GFI proteins have distinct functions in blood cell development, yet have a highly similar structure. Both transcription factors contain six C-terminal zinc fingers and a conserved N-terminal Snail/GFI1 (SNAG) domain (33–37). The intermediary domain between the SNAG domain and zinc fingers is different and the function is largely unknown. GFI1/1B bind DNA through zinc fingers 3-5 (35). Through their SNAG domain, the proteins bind the CoREST complex via an interaction with one of its core components KDM1A (Figure 1). Since its discovery, many CoREST associated proteins have been identified but the exact role of these components in myeloid biology remains largely unknown (38).
In line with the KDM1A-GFI1/1B interaction, KDM1A by itself plays an important role in blood cell development as well as hematopoietic stem cell (HSC) self-renewal capacity and the emergence of hematopoietic stem cells (39, 40). KDM1A contains a catalytic amine oxidase (AO) domain, which upon association with its co-factor flavine-adenine dinucleotide (FAD) demethylates H3K4 and H3K9. KDM1A knockout (KO) or knockdown (KD) mice show a severe terminal maturation defect in red blood cell and granulocyte development and platelet generation, but not in monocyte maturation. In addition, an increase in myeloid progenitor cells and mature HSC was observed (39, 41). In line with its demethylase activity, deletion of KDM1A resulted in increased H3K4me1 and H3K4me2 levels, which should normally be demethylated on hematopoietic stem and progenitor genes during differentiation.
KDM1A is composed of three main structures, a SWIRM domain (Swi3p, Rsc8p, and Moira), a Tower domain, and the above mentioned catalytic amine AO domain. The SWIRM domain associates with the AO domain to form a hydrophobic groove that allows KDM1A to bind H3 tails. The Tower domain provides a binding site on KDM1A for RCORs (42, 43). Major functions of the RCORs are preventing KDM1A from proteasomal degradation, stabilization of the complex and recruitment of the HDACs (44). There are three REST corepressor family members (RCOR1, RCOR2, and RCOR3) and they all interact with KDM1A. They have a common ELM2 (egl-27 and MTA homology2) domain, and two SANT (Swi3, Ada2, N-CoR, and TFIIIB) domains (45). The C-terminal SANT domain interacts with KDM1A to form a tight protein complex (44, 46). The ELM2 domain interacts with the N-terminal SANT domain to establish binding of HDAC1 and 2 (9, 47, 48). Depending on cell context, RCOR1 and RCOR2 enhance the demethylase function of KDM1A, while RCOR3 may counteract its activity, especially during erythrocyte and megakaryocyte differentiation (49, 50). HDAC1 and HDAC2 are highly similar proteins which bind the CoREST complex via an interaction with the RCORs. Besides being part of CoREST, they are also present in many other protein complexes. HDACs repress gene expression by removing active histone acetyl marks, such as H3K27ac. Deletion of Hdac1 and Hdac2 in mice resulted in cell cycle arrest, as well as apoptosis of megakaryocytes accompanied by thrombocytopenia, similar to Gfi1b deletions (24, 51). Although HDACs bind the CoREST complex via an interaction with the RCORs, it has been suggested that they directly interact with GFI1/1B as well (35).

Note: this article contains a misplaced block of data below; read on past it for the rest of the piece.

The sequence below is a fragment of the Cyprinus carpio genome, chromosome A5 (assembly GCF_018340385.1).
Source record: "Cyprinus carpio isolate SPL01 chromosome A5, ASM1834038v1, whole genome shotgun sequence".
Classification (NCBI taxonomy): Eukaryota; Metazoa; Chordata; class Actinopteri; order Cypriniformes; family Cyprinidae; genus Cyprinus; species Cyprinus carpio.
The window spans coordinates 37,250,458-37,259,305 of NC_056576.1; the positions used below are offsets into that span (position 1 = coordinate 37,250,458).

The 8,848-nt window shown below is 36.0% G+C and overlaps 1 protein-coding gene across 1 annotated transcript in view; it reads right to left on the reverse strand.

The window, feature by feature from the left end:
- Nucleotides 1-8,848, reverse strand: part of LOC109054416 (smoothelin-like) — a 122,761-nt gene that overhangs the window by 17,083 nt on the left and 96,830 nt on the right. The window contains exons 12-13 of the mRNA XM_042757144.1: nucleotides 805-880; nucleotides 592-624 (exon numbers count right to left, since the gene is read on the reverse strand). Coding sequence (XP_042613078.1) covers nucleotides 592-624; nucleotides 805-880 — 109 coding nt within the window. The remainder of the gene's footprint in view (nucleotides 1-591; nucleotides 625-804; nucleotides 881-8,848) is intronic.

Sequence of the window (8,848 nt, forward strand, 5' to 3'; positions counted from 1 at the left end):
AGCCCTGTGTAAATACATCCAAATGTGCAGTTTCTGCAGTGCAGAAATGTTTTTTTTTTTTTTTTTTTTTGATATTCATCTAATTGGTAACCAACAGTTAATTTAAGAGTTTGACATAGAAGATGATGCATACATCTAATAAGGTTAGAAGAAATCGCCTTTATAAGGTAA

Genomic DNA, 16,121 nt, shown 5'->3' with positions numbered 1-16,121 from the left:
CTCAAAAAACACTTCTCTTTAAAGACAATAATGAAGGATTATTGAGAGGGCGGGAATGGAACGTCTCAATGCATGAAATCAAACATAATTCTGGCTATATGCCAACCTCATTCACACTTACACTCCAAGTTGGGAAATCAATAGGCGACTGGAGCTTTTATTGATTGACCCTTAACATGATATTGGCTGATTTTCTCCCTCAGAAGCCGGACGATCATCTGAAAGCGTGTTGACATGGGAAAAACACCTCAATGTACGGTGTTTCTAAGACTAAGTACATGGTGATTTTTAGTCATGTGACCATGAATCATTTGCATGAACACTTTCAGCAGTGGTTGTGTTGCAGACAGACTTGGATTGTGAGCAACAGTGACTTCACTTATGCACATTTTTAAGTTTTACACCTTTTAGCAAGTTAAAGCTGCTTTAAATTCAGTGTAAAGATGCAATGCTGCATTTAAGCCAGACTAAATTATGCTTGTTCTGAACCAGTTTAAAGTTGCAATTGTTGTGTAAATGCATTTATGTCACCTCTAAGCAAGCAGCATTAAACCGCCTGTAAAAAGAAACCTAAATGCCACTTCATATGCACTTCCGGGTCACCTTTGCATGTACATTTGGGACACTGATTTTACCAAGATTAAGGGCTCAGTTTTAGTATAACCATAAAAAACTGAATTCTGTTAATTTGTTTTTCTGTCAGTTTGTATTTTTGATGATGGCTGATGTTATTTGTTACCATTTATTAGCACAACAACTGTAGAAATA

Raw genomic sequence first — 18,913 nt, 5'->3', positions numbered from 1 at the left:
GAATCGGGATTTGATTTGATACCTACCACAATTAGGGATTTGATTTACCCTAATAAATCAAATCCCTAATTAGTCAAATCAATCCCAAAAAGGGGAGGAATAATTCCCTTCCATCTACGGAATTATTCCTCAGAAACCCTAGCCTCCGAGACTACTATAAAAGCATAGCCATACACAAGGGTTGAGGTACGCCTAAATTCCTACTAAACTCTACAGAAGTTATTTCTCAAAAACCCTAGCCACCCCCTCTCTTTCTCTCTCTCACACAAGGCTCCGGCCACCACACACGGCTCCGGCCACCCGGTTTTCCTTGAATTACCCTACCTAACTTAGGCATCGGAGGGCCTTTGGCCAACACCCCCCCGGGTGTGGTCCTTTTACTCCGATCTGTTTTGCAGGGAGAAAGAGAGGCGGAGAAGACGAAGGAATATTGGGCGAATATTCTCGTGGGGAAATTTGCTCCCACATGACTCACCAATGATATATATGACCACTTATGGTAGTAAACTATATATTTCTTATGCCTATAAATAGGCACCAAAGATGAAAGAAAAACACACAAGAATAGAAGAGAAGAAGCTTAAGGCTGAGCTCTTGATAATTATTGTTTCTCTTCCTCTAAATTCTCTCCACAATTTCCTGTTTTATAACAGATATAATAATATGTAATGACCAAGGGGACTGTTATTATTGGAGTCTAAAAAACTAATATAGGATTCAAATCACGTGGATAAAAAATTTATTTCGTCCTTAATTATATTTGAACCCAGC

GFI1/1B repress gene expression through CoREST recruitment to DNA. The SNAG domain and the interaction with KDM1A are crucial for GFI1/1B biology. A single point mutation at position two (P2A) in this domain that abrogates KDM1A binding renders wild type GFI1/1B completely inactive in neutrophil differentiation and inhibition of megakaryoblast growth, respectively (32, 52). Moreover, the same point mutation renders a dominant-negative bleeding disorder GFI1B mutation completely inactive (32). In addition to the proline at position two, a lysine at position eight within the SNAG domain needs to be dimethylated for efficient KDM1A binding (53). Similar to the P2A mutation, a K8A point mutation rendered GFI1B completely inactive in erythrocyte differentiation and loss of the interaction between KDM1A and GFI1B was observed. Interactions between GFI1/1B-CoREST have been confirmed by co-immunoprecipitation and chromatin immunoprecipitation experiments showing major overlap in GFI1/1B, KDM1A and RCOR1 binding (32, 35, 54–58). Thus, the CoREST interaction through KDM1A is crucial for GFI1/1B to control blood cell specification.
Finally, KDM1A has been shown to demethylate non-histone proteins such as TP53 which is mediated through GFI1 by TP53 binding (59). Dimethylation of K372 of TP53 activates TP53, whereas its monomethylation represses TP53 (60, 61). GFI1 KO mice have increased levels of K372 methylated TP53, resulting in TP53 activation and accelerated myeloid cell death (62, 63). Taken together, GFI1/1B interplay with KDM1A and the CoREST complex to regulate gene expression and to inhibit TP53 activity.